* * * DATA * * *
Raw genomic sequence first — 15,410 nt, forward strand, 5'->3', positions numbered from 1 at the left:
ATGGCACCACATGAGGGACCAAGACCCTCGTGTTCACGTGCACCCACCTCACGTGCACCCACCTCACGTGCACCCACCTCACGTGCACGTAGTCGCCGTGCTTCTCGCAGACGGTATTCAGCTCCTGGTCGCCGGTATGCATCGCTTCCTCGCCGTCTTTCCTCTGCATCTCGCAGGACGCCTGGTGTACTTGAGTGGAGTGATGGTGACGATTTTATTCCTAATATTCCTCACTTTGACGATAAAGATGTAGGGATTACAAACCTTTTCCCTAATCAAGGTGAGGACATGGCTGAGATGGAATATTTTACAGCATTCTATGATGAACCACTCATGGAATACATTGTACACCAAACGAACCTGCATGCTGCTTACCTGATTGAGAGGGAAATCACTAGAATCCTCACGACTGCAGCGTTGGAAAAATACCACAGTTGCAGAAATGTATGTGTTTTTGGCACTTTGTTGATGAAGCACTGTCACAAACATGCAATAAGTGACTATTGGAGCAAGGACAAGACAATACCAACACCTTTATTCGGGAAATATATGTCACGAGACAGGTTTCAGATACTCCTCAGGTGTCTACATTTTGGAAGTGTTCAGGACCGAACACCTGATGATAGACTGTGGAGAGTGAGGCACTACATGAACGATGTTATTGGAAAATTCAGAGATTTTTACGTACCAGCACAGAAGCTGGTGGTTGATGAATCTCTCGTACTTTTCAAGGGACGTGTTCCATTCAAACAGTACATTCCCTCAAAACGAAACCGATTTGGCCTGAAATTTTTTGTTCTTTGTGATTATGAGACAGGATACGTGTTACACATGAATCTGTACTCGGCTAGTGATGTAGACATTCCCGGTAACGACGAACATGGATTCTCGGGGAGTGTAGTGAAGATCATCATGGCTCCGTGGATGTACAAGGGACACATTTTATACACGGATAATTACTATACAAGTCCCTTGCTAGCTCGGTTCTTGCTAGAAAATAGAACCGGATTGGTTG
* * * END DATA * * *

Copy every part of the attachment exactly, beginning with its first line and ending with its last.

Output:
Raw genomic sequence first — 15,410 nt, forward strand, 5'->3', positions numbered from 1 at the left:
ATGGCACCACATGAGGGACCAAGACCCTCGTGTTCACGTGCACCCACCTCACGTGCACCCACCTCACGTGCACCCACCTCACGTGCACGTAGTCGCCGTGCTTCTCGCAGACGGTATTCAGCTCCTGGTCGCCGGTATGCATCGCTTCCTCGCCGTCTTTCCTCTGCATCTCGCAGGACGCCTGGTGTACTTGAGTGGAGTGATGGTGACGATTTTATTCCTAATATTCCTCACTTTGACGATAAAGATGTAGGGATTACAAACCTTTTCCCTAATCAAGGTGAGGACATGGCTGAGATGGAATATTTTACAGCATTCTATGATGAACCACTCATGGAATACATTGTACACCAAACGAACCTGCATGCTGCTTACCTGATTGAGAGGGAAATCACTAGAATCCTCACGACTGCAGCGTTGGAAAAATACCACAGTTGCAGAAATGTATGTGTTTTTGGCACTTTGTTGATGAAGCACTGTCACAAACATGCAATAAGTGACTATTGGAGCAAGGACAAGACAATACCAACACCTTTATTCGGGAAATATATGTCACGAGACAGGTTTCAGATACTCCTCAGGTGTCTACATTTTGGAAGTGTTCAGGACCGAACACCTGATGATAGACTGTGGAGAGTGAGGCACTACATGAACGATGTTATTGGAAAATTCAGAGATTTTTACGTACCAGCACAGAAGCTGGTGGTTGATGAATCTCTCGTACTTTTCAAGGGACGTGTTCCATTCAAACAGTACATTCCCTCAAAACGAAACCGATTTGGCCTGAAATTTTTTGTTCTTTGTGATTATGAGACAGGATACGTGTTACACATGAATCTGTACTCGGCTAGTGATGTAGACATTCCCGGTAACGACGAACATGGATTCTCGGGGAGTGTAGTGAAGATCATCATGGCTCCGTGGATGTACAAGGGACACATTTTATACACGGATAATTACTATACAAGTCCCTTGCTAGCTCGGTTCTTGCTAGAAAATAGAACCGGATTGGTTG